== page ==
Succeesful event at Seymour Field and Game facility at Avenel - both on and off the range.CHALPAT SONTI November 9, 2012 4:51am
They came, they shot, and win or lose they went away happy and contributing to our region’s economy.
That was the tale of the 486 shooters who descended on Seymour Field and Game’s range at Lambing Gully Rd, Avenel, for the Field and Game National Carnival and Australian Simulated Field Championship at the weekend.
It is the first time the two-day event, which attracted shooters and family and friends from all over Australia and one from New Zealand, has been held at the range — and it provided a mini tourism boom.
New national champion Adam DuRose in action at Avenel during the weekend.
There were about 1000 people at the event, with its proximity to Melbourne making it easy for city competitors to travel up each day.
All 46 Victorian Field and Game clubs were represented, while big groups came from Goulburn in NSW, Canberra and Flinders Island among others.
Field and Game chief executive Rod Drew said accommodation was booked out in Seymour, Nagambie, Trawool and as far away as Euroa for the event.
‘‘When people come away for the weekend for these events it costs them a lot of money,’’ he said.
‘‘On average they spend about $1000. They like to make a weekend of it.’’
Max Stevens of Mangalore is all concentration.
It is the biggest event held at the picturesque range since a state championship shoot in about 1993.
‘‘This club (Seymour) has put a lot of money into their facilities over the years.
‘‘They’ve got top class facilities and the room to run this sort of event. Some of our clubs are constrained by that.
‘‘This range is in a fairly remote area and they work with the adjacent landholders.
‘‘These clubs are strictly controlled as to their hours of operation and to make this work you have to work in with the neighbours.
‘‘Mitchell Shire Council have been supportive of us over the years too.
‘‘We had to get a number of planning permits for this range but they understand it’s an important activity in this area.’’
Sponsors also came to the party to the tune of about $60
‘‘It makes it the biggest prize pool ever of any event in (Australia). We’ve had very good support from the industry.’’
Field and Game, whose head office is in Seymour, has about 16
Many did ‘‘the circuit’’ with clubs at Greenvale, Benalla and in the northern suburbs of Melbourne offering plenty of competition for little travel.
Seymour Field and Game club secretary Jess Parkinson loads up for another attempt.
The weekend competition attracted about 30 female shooters and about 40 in the junior categories.
‘‘We do have quite a lot of families that shoot, it’s a sport growing in popularity and numbers are increasing.
‘‘It’s a good sport for people of all ages and we’ve even got one guy from Warrnambool going round shooting in his motorised wheelchair.’’
Each competitor shot 75 targets, with about 80
As busy as the field was, there was just as much action at the practice range, where competitors put money into a prize pool.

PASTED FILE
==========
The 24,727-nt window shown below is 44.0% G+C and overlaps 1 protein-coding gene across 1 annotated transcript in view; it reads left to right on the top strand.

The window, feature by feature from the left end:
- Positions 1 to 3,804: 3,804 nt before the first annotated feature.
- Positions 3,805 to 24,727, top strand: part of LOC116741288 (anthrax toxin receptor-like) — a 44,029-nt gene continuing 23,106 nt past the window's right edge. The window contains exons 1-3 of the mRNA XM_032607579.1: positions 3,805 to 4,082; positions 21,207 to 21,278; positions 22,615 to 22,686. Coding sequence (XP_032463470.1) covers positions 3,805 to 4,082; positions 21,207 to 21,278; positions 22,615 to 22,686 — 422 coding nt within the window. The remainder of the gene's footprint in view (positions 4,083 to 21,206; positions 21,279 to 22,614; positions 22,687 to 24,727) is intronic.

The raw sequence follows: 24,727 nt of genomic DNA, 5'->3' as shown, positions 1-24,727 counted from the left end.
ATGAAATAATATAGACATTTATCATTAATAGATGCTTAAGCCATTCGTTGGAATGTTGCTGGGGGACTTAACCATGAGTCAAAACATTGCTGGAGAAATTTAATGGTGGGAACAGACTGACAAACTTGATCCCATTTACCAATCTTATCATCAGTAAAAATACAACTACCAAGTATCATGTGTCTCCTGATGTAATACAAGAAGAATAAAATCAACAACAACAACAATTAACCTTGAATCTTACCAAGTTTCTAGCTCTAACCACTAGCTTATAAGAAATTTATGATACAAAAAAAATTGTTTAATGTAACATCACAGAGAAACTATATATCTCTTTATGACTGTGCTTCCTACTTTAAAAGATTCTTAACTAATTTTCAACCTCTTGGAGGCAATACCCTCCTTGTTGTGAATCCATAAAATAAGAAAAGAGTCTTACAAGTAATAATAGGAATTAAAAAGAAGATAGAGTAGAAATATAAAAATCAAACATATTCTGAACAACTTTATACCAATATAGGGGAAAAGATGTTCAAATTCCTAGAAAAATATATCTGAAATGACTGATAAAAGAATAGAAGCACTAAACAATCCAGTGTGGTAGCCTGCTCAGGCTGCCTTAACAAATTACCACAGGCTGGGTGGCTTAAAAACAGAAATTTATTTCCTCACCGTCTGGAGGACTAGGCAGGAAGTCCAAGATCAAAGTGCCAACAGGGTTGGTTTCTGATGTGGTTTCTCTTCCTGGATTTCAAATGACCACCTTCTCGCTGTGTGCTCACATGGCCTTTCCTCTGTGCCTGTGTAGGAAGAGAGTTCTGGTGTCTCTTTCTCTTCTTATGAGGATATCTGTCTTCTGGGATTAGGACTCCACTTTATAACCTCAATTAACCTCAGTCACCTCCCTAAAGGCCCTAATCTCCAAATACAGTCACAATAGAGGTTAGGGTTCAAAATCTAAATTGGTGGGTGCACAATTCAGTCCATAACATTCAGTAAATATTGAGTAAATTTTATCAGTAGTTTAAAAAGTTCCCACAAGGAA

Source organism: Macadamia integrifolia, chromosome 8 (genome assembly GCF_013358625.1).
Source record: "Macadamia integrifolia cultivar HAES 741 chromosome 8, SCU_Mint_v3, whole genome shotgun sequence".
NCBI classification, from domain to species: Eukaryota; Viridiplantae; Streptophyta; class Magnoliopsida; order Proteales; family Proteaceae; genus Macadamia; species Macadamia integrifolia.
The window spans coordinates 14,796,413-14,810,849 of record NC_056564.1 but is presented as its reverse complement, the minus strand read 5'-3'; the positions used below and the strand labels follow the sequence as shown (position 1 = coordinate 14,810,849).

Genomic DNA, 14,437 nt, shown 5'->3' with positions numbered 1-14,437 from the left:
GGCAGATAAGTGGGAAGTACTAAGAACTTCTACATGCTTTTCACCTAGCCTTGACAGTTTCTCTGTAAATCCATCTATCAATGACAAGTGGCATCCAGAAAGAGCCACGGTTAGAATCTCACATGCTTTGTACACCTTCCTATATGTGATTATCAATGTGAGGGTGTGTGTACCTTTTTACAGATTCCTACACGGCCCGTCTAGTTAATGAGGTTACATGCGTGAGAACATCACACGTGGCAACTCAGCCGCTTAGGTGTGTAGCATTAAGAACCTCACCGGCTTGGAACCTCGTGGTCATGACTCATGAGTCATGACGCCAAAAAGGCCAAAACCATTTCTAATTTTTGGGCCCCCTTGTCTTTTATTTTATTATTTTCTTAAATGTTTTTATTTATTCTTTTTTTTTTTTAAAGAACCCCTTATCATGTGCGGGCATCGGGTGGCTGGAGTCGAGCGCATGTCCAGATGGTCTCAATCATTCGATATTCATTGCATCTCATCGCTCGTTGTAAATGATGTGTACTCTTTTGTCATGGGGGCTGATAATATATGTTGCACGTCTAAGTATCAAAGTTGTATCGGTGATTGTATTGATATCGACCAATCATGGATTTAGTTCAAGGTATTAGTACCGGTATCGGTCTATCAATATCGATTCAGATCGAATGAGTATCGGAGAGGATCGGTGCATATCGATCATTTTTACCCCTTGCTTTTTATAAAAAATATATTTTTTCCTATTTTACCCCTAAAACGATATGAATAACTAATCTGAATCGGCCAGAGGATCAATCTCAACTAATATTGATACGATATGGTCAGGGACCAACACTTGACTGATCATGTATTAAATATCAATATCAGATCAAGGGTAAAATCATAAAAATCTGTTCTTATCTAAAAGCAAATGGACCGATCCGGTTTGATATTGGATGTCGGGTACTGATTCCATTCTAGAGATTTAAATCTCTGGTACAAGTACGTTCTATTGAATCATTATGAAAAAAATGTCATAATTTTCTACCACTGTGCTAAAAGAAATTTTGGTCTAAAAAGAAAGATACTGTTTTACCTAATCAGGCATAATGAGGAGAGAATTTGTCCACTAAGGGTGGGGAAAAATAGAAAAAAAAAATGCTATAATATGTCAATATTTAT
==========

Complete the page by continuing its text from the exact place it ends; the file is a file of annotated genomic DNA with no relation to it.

Local hope Chris Tingay ponders his effort at the Field and Game national shooting carnival near Avenel on Saturday.
■ A delighted Adam DuRose was crowned Field and Game Australia’s national champion on Sunday, scoring a record-breaking off-the-gun score of 142.
The 37-year old from Cheltenham was placed second at the end of day one of competition, having successfully shot 70 out of 75 targets on Saturday, before his 72/75 on Sunday propelled him to the top of the leader board to claim the title.
DuRose rewrote all the record books with his incredible score, which showed he only missed eight targets in two days of competition. The previous record score was 140, shot in 2008.
DuRose, who only arrived in the country seven months ago from England, needed 22 targets in the final round of shooting to claim an outright victory, and he didn’t disappoint, returning with an almost impeccable score of 23 to claim the title.
‘‘It’s very exciting, but unexpected at the same time,’’ he said.
‘‘This event was different to what I’m used to over in England. It’s nothing really alike in the sense that you wouldn’t have double barreled shots at a single target, it’s all pairs over there, but these targets were probably a bit easier than what I’m used to in the same sense.’’
Five-time national champion John Younger finished two shots behind on 140, while Brenton Irons took out third place on 139.
Melbourne’s Renee Birgan continued her domination of the ladies event, claiming this year’s title with a score of 131, five shots clear of runner-up Kelly Norris from Echuca. Birgan has been in red-hot form of late, having finished second in the World Championships just last month.
Exciting Rutherglen youngster Adam Shale took out the junior event (15 to under-18 years) with a score of 134, while Shepparton’s Alex Kalogerakis was crowned the sub-junior Champion (12 to under-15 years) with 109.
Promising 17-year old Jeremy Paglia, from the Mornington Peninsula, was the winner of Saturday’s Beretta Classic, incredibly missing only one target on his way to victory.
National Championship graded overall winners were:
High Gun - Adam DuRose, 142
AA-grade - John Younger, 140
A-grade - Stephen Sambell, 131
B-grade - Mark Carlson, 117
C-grade - Gary Jones, 104
Ladies - Renee Birgan, 131
Veterans - Ed Treadwell, 129
Juniors - Adam Shale, 134
Sub-Juniors - Alex Kalogerakis, 109
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